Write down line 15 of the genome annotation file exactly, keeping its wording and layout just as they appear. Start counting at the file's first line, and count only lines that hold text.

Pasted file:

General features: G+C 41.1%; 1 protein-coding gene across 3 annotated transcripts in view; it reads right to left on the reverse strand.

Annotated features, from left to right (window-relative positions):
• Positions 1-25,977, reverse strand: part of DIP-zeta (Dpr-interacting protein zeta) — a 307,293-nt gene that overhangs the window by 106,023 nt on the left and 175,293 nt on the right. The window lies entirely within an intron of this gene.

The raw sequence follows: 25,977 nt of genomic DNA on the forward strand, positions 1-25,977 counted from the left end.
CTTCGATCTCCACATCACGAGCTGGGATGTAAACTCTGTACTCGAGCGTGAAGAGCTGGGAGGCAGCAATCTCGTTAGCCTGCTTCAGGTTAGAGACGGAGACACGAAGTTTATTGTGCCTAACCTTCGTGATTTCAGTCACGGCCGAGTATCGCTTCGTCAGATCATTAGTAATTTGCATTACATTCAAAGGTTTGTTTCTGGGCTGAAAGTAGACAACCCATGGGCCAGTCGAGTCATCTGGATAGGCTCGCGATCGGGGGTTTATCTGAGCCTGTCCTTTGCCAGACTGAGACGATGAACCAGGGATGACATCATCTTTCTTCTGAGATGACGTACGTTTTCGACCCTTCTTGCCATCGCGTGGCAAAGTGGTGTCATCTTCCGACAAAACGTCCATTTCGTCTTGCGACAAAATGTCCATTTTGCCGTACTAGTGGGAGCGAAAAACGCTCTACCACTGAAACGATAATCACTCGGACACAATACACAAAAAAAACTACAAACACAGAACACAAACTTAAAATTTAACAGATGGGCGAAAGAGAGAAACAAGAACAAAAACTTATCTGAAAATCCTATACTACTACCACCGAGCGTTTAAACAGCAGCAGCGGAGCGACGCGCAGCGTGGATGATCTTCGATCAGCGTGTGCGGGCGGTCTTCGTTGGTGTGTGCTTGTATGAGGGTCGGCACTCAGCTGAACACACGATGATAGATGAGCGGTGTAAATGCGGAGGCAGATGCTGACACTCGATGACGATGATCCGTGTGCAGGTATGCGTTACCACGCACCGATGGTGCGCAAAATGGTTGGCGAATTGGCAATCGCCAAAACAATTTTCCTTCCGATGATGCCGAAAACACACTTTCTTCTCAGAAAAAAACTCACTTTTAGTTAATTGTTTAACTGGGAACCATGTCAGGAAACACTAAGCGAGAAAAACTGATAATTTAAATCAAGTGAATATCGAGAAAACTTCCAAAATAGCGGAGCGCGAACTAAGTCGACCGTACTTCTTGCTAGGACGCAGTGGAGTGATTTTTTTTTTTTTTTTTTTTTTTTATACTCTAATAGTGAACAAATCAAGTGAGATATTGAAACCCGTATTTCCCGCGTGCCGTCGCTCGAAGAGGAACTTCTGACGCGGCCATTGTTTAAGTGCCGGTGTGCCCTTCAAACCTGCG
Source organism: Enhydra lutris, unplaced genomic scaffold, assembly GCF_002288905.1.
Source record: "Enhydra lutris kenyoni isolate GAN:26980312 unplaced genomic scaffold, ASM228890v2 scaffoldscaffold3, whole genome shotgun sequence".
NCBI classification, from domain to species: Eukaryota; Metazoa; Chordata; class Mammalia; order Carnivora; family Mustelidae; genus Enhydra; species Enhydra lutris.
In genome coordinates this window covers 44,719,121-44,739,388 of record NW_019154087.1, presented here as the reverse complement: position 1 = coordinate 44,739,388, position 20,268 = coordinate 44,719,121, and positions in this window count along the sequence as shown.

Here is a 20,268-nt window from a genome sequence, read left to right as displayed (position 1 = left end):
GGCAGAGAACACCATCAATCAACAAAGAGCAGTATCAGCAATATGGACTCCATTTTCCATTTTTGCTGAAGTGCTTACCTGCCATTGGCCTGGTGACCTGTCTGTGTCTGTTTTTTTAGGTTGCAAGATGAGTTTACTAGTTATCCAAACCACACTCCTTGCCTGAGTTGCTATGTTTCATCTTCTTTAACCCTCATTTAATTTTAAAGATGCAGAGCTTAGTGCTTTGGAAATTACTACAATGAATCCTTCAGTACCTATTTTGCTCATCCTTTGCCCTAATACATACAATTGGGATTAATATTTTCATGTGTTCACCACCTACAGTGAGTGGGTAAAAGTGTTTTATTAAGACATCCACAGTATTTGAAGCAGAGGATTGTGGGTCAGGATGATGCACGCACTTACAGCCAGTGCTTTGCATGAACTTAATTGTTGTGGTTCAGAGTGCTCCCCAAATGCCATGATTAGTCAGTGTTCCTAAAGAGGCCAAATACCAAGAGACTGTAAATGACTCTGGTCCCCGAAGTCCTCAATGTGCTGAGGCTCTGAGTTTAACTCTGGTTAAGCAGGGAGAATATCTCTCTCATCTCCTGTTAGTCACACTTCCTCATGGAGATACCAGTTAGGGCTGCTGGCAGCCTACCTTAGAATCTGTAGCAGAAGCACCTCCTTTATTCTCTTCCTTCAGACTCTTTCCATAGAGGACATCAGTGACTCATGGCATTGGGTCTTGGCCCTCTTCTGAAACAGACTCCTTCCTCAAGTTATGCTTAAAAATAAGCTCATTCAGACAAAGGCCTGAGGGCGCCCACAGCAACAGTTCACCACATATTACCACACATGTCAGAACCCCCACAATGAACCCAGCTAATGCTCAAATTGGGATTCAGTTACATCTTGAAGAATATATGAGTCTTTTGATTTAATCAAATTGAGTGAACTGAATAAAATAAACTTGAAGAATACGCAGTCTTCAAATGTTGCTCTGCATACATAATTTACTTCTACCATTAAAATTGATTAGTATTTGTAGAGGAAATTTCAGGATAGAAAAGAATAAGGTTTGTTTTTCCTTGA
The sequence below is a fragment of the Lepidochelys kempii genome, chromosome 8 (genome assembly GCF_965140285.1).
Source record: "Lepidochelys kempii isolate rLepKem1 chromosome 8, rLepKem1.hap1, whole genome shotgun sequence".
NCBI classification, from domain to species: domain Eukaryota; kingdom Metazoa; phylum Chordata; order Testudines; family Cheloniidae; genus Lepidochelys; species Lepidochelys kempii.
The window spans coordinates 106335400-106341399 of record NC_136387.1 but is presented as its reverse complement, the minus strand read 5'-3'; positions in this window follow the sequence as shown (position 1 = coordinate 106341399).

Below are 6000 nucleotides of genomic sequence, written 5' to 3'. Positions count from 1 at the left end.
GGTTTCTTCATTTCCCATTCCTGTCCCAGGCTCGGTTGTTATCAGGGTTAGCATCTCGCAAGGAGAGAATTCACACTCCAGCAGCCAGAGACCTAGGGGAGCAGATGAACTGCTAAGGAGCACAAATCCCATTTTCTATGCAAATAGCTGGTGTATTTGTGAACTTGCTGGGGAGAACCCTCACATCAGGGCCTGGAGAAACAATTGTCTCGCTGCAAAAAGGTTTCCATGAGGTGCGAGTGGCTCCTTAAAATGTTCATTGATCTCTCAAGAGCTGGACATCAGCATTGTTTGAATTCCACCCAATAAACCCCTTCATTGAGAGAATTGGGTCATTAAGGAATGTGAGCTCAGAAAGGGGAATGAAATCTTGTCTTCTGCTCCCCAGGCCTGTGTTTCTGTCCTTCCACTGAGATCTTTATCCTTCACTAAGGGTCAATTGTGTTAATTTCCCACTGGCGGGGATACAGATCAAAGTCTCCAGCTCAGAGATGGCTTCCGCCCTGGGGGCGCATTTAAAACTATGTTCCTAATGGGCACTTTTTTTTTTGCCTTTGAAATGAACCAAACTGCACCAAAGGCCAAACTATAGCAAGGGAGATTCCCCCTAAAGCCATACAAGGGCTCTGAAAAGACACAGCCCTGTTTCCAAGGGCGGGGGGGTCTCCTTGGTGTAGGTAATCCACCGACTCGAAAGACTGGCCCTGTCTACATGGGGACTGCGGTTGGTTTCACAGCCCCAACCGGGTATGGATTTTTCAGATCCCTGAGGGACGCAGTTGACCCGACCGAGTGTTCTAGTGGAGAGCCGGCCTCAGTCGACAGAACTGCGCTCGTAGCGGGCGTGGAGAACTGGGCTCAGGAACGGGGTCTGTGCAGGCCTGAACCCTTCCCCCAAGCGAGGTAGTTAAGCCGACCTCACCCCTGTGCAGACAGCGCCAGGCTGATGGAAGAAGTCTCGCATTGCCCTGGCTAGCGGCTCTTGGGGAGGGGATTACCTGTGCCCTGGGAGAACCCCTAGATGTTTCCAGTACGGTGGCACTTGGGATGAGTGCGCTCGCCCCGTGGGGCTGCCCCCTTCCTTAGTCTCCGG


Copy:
The window spans coordinates 106335400-106341399 of record NC_136387.1 but is presented as its reverse complement, the minus strand read 5'-3'; positions in this window follow the sequence as shown (position 1 = coordinate 106341399).